ROXANNE KHAMSI: And as I understand, it’s the planet is cooling as well, that adds something to the whole picture.

SUE SMREKAR: Absolutely. Yeah. Yeah, and in fact, before we sent InSight to Mars, people did calculations to try to estimate the amount of fracturing of faulting that would be occurring due to that cooling of the planet. I mean, all planets are cooling and Mars is perhaps dominated by that process of cooling.

And maybe one of the interesting things we discovered is certainly some of the overall activity is due to cooling but perhaps a surprising amount is coming from these particular fractures. And the other thing that we found is that some of the other fractures that are pretty recent and kind of the other side of the planet, were actually because Mars is a much bigger core, we’re actually in the shadow of the core with respect to the other side of the planet and how the seismic waves travel through the planet. So we can’t actually pick up all the quakes from some of the places that we think should be tectonically active on Mars. So yeah, we have the cooling and fortunately, have this great local seismic source too.

ROXANNE KHAMSI: How is this different from what’s here on Earth, what we know about the inside of our planet?

BRUCE BANERDT: Well, as Sue was talking about how Mars is cooling off. And actually the way a planet cools is really fundamental to its geology, to the features on the surface and the way they evolve. On the Earth, the planet loses its heat mostly through the process of plate tectonics, when hot material rises at mid-ocean ridges and as it spreads out it can cool itself through the floor of the ocean. And that’s a very efficient way of cooling a planet and it lends itself to a lot of dynamics, a lot of action. There’s a lot of motion, a lot of forces that are built up. And so we have a very active planet with lots of seismic activity, lots of volcanic activity, and accompanying hydrothermal activity and so forth.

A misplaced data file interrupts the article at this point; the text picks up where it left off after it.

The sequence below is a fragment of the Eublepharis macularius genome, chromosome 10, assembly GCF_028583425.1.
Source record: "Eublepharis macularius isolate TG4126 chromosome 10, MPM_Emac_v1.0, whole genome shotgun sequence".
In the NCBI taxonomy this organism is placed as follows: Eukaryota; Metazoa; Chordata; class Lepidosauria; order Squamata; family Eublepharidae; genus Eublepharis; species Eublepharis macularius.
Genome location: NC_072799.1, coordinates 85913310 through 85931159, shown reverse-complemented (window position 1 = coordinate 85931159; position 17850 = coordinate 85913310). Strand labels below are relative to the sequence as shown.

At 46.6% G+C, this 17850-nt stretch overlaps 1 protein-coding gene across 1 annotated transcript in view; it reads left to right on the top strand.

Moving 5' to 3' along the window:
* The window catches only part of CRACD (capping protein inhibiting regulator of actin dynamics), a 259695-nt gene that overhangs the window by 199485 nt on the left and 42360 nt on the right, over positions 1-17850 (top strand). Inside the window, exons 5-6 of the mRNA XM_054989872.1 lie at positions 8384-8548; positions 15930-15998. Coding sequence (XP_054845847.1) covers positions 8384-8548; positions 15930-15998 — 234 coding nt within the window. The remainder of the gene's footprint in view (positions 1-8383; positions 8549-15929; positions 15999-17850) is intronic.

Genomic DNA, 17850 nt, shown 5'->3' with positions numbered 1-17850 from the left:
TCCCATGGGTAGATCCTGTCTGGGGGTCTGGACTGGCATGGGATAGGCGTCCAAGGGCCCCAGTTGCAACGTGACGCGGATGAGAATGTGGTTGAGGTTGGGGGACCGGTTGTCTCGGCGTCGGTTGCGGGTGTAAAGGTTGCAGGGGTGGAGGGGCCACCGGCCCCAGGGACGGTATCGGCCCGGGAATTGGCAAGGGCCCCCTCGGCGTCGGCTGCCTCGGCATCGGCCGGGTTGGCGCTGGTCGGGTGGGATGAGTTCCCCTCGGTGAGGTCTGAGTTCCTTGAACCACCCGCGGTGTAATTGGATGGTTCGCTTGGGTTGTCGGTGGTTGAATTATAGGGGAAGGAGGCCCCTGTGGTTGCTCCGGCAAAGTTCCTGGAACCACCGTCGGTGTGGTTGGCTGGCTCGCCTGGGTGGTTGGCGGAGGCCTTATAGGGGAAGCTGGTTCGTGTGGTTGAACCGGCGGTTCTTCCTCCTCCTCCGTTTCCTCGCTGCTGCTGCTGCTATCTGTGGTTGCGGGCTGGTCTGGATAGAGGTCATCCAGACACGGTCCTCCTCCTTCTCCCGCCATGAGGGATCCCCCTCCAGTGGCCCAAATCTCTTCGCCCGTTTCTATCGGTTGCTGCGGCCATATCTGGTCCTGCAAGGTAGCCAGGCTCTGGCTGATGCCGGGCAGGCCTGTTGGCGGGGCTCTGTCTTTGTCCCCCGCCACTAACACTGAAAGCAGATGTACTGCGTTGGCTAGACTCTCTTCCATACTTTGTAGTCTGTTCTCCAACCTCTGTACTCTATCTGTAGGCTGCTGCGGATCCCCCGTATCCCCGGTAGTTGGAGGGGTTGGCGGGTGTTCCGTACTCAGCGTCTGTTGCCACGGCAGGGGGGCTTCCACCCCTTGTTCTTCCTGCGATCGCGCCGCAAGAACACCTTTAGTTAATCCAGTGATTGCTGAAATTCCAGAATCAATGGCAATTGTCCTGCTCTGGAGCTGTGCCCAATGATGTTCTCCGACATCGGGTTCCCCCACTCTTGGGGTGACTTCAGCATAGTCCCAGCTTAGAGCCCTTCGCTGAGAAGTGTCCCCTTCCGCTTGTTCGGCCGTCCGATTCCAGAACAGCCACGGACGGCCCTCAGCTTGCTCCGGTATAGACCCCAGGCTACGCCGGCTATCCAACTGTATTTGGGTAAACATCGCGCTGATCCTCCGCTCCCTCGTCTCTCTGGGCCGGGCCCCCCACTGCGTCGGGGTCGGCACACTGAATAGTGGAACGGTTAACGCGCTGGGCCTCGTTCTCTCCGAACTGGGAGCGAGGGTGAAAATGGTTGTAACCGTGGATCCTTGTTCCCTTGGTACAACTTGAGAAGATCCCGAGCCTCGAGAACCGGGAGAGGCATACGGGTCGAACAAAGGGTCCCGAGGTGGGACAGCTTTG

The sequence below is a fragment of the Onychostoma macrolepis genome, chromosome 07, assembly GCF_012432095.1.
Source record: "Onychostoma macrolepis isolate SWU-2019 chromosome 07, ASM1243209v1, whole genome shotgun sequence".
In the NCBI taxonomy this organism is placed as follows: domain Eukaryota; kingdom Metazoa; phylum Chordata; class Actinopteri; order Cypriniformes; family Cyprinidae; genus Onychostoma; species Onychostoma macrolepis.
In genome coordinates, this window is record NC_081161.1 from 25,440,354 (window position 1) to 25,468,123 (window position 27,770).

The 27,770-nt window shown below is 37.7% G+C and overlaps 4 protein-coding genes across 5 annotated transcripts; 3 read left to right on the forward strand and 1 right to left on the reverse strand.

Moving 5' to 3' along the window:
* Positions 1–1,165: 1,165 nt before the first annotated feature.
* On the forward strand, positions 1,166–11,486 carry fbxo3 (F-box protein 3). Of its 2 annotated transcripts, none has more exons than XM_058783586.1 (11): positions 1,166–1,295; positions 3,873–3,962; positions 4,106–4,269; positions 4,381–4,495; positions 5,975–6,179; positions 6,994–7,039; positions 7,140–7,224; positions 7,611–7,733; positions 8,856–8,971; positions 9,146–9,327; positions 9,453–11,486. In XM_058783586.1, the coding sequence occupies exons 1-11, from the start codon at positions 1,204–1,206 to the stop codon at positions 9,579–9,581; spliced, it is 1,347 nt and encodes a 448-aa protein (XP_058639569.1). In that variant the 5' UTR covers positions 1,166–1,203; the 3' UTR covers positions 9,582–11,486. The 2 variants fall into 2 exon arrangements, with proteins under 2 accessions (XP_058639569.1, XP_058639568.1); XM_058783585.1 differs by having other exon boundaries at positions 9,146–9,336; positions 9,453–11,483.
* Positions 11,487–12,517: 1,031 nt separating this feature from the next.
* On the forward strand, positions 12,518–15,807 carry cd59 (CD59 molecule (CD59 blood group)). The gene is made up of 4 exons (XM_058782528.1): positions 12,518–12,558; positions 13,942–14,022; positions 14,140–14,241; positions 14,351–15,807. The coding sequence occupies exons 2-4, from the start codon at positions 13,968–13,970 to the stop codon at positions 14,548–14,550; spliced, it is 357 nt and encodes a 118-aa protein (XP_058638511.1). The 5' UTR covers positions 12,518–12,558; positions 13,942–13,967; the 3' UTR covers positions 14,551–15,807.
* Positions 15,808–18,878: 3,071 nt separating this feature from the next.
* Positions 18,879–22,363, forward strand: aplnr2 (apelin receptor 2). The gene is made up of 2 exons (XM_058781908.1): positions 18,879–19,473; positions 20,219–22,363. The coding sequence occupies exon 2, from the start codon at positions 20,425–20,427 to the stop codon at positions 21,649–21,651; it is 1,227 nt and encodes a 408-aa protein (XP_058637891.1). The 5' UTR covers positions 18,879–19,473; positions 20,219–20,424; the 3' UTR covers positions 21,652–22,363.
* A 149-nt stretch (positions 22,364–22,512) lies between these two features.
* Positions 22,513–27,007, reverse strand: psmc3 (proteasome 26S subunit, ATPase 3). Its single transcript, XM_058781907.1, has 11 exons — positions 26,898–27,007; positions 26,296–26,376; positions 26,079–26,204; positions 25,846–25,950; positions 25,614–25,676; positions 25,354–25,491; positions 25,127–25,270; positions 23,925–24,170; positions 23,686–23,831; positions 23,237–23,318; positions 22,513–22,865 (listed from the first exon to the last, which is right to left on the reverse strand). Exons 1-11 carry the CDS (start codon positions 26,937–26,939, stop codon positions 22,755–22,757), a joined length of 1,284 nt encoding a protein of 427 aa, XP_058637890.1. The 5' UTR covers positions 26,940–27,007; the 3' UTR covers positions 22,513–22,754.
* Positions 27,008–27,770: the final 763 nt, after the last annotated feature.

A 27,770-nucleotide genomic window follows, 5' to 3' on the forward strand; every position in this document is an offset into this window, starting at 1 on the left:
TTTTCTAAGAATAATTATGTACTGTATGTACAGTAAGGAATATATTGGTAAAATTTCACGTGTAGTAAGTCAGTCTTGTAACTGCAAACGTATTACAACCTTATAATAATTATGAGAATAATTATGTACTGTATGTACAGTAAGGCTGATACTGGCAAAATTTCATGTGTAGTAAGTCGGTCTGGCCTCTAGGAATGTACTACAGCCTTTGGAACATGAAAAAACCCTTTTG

On Mars, since it only has one plate essentially, there’s no plate tectonics you essentially have one single plate covering the entire planet, it cools more slowly, it cools by conduction through the surface. And so most of the geologic activity is dominated by either localized volcanism or in some cases, there are some rising and falling of that one plate as hot plumes from deep in the mantle rise up and can push up on the bottom of the crust or maybe pull down where they descend back into the mantle. And so it’s a very different kind of set of forces and processes that occur on Mars. And that’s– to some extent that explains a lot of the differences in the surface features that we see on Mars compared to the Earth.

ROXANNE KHAMSI: Do all the rules that we’ve learned for geology on Earth necessarily hold true on Mars? Are these things that are surprising you both?

BRUCE BANERDT: I would say, for the most part, the same rules apply. The really interesting part for us as scientists is when you have the small deviations not necessarily from the rules but from the way the rules are applied. And so you have the same physics, the same physical laws, the same general geology but the details, that’s where the really interesting stuff is.

For example, on Mars the crust is a little bit thinner than it is on the Earth. The core is a little bit bigger relatively speaking, and those differences between the Mars and the Earth are due to differences in either the starting conditions of the planet’s formation or in the path of evolution that it took from those very earliest years till today. And so we’re looking at those differences and using them to fine tune our models for understanding how these planetary processes work.

ROXANNE KHAMSI: I’m Roxanne Khamsi and this is Science Friday from WNYC Studios. I’m talking with Bruce Banerdt and Sue Smrekar about investigating the seismology of other planets. As I understand, you’re working on plans for the VERITAS mission to Venus, which could also try to figure out things about the geologic processes working on that planet but from orbit. So how do you do that?

SUE SMREKAR: Well, we’re going to take data from a couple of different instruments, we’re going to get topography at high-resolution, radar images. For Venus it’s shrouded in this thick cloud layer, so anything that we do from orbit has to be able to penetrate through that cloud layer. So we use radar to do that. And we also have a spectrometer that sees the surface around 1 micron, like a thermal part of the spectrum. And with that we’re able to look for things like variations in the iron mineralogy that tell us that a volcanic eruption has been there recently, it hasn’t yet chemically equilibrated with the atmosphere.